namespace: dev
  name: groupObjectId

Create the RoleBinding using the kubectl apply command and specify the filename of your YAML manifest:

kubectl apply -f rolebinding-dev-namespace.yaml

Create the AKS cluster resources for SREs

Now, repeat the previous steps to create a namespace, Role, and RoleBinding for the SREs.

First, create a namespace for sre using the kubectl create namespace command:

kubectl create namespace sre

Create a file named role-sre-namespace.yaml and paste the following YAML manifest:

kind: Role
apiVersion: rbac.authorization.k8s.io/v1
metadata:
  name: sre-user-full-access
  namespace: sre
rules:
- apiGroups: ["", "extensions", "apps"]
  resources: ["*"]
  verbs: ["*"]
- apiGroups: ["batch"]
  resources:
  - jobs
  - cronjobs
  verbs: ["*"]

Create the Role using the kubectl apply command and specify the filename of your YAML manifest:

kubectl apply -f role-sre-namespace.yaml

Get the resource ID for the opssre group using the az ad group show command:

az ad group show --group opssre --query objectId -o tsv

Create a RoleBinding for the opssre group to use the previously created Role for namespace access. Create a file named rolebinding-sre-namespace.yaml and paste the following YAML manifest. On the last line, replace groupObjectId with the group object ID output from the previous command:

kind: RoleBinding
apiVersion: rbac.authorization.k8s.io/v1
metadata:
  name: sre-user-access
  namespace: sre
roleRef:
  apiGroup: rbac.authorization.k8s.io
  kind: Role
  name: sre-user-full-access
subjects:
- kind: Group
  namespace: sre
  name: groupObjectId

Create the RoleBinding using the kubectl apply command and specify the filename of your YAML manifest:

kubectl apply -f rolebinding-sre-namespace.yaml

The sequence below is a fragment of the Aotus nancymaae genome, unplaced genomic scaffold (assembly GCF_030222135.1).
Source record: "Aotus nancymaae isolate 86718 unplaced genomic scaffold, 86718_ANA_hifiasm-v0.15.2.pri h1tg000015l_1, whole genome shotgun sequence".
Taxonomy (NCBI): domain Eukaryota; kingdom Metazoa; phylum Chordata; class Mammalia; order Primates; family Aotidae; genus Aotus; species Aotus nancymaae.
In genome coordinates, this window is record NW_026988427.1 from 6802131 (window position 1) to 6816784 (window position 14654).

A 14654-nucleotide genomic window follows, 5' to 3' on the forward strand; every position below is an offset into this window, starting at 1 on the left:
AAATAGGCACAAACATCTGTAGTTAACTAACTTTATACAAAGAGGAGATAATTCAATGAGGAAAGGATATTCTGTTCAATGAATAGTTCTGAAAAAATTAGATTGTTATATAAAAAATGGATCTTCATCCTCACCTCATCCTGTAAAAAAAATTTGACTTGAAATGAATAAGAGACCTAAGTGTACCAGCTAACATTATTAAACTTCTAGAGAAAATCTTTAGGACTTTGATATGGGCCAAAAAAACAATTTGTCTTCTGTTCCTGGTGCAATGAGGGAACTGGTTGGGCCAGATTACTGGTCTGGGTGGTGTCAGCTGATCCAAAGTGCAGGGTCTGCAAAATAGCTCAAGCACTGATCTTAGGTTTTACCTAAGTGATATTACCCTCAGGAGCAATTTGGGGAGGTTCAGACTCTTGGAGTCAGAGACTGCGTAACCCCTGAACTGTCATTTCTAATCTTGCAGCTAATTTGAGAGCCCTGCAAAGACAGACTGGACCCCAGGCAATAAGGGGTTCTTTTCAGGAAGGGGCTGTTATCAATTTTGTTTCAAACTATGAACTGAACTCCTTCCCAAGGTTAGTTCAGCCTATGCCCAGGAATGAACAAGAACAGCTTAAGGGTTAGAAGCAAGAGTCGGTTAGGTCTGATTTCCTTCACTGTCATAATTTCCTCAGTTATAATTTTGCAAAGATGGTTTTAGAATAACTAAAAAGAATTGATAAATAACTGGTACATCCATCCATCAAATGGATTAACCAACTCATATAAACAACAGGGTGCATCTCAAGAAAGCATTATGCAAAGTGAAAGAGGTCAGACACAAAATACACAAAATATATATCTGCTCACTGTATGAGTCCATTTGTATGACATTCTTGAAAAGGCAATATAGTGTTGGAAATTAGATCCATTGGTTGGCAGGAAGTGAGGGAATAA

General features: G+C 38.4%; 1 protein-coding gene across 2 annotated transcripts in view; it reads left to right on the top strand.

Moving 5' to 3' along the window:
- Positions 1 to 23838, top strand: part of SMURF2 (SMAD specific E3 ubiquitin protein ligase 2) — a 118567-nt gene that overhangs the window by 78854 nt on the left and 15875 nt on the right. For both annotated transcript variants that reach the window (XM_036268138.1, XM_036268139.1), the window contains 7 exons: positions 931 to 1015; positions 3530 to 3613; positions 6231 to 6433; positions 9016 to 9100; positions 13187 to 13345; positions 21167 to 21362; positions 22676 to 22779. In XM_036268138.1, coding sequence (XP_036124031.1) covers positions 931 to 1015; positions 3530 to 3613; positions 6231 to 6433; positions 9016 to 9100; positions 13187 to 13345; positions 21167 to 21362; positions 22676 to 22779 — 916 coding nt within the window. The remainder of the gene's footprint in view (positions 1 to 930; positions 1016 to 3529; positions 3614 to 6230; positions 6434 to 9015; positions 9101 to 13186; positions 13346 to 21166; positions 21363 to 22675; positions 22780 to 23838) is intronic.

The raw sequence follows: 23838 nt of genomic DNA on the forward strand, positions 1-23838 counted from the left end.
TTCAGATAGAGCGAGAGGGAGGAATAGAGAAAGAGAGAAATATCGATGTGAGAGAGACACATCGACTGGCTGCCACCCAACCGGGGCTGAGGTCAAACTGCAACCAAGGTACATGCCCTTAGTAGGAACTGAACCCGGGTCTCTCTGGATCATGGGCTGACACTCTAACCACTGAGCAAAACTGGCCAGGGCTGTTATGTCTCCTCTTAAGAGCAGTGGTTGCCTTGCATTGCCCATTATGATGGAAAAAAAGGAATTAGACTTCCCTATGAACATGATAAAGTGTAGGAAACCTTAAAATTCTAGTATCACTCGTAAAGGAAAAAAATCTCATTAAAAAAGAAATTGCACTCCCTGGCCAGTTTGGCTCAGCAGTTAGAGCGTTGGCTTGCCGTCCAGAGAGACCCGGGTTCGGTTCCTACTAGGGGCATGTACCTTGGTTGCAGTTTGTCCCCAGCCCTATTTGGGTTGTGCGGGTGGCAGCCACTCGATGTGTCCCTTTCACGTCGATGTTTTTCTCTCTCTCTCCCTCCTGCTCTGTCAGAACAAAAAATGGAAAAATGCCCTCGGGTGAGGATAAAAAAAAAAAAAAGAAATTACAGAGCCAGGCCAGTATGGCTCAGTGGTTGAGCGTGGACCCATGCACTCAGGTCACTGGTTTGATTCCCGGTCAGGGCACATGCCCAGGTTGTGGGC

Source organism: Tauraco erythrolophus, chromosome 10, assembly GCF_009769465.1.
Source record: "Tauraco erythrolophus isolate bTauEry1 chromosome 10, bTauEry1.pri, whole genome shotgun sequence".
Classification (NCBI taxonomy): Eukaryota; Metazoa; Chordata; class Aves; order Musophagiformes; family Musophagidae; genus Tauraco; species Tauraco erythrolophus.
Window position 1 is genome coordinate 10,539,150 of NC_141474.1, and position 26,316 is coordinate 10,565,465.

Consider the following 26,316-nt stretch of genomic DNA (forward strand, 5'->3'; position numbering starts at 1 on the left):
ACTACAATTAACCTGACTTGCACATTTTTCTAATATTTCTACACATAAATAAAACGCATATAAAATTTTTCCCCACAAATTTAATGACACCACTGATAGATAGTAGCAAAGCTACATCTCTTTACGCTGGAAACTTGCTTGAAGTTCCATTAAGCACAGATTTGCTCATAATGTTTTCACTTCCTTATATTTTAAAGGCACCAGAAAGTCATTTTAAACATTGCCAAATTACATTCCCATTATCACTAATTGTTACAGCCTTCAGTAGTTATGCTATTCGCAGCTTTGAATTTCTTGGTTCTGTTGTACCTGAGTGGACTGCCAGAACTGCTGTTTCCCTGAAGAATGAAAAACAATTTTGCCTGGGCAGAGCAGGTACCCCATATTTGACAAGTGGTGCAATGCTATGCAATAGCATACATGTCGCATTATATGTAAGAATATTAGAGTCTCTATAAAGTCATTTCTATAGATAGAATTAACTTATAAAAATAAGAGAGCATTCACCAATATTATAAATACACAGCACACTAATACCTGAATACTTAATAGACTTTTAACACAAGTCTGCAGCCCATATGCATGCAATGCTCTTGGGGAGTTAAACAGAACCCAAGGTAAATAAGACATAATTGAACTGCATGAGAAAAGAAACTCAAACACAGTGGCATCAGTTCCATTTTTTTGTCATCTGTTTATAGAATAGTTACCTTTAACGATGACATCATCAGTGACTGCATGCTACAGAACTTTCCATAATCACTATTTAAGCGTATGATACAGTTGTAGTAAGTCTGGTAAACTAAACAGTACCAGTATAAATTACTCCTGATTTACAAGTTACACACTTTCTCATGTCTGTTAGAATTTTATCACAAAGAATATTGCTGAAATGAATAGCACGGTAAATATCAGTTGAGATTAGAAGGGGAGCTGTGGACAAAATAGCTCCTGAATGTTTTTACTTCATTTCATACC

Interact with cluster resources using Azure AD identities

Now, let's test the expected permissions work when you create and manage resources in an AKS cluster. In these examples, you schedule and view pods in the user's assigned namespace. Then, you try to schedule and view pods outside of the assigned namespace.

First, reset the kubeconfig context using the az aks get-credentials command. In a previous section, you set the context using the cluster admin credentials. The admin user bypasses Azure AD sign in prompts. Without the --admin parameter, the user context is applied that requires all requests to be authenticated using Azure AD.

az aks get-credentials --resource-group myResourceGroup --name myAKSCluster --overwrite-existing

Schedule a basic NGINX pod using the kubectl run command in the dev namespace:

kubectl run nginx-dev --image=nginx --namespace dev

As the sign in prompt, enter the credentials for your own appdev@contoso.com account created at the start of the article. Once you are successfully signed in, the account token is cached for future kubectl commands. The NGINX is successfully schedule, as shown in the following example output:

$ kubectl run nginx-dev --image=nginx --namespace dev

To sign in, use a web browser to open the page https://microsoft.com/devicelogin and enter the code B24ZD6FP8 to authenticate.

pod/nginx-dev created

Now use the kubectl get pods command to view pods in the dev namespace.

kubectl get pods --namespace dev

As shown in the following example output, the NGINX pod is successfully Running:

$ kubectl get pods --namespace dev

NAME        READY   STATUS    RESTARTS   AGE
nginx-dev   1/1     Running   0          4m

Create and view cluster resources outside of the assigned namespace

Now try to view pods outside of the dev namespace. Use the kubectl get pods command again, this time to see --all-namespaces as follows: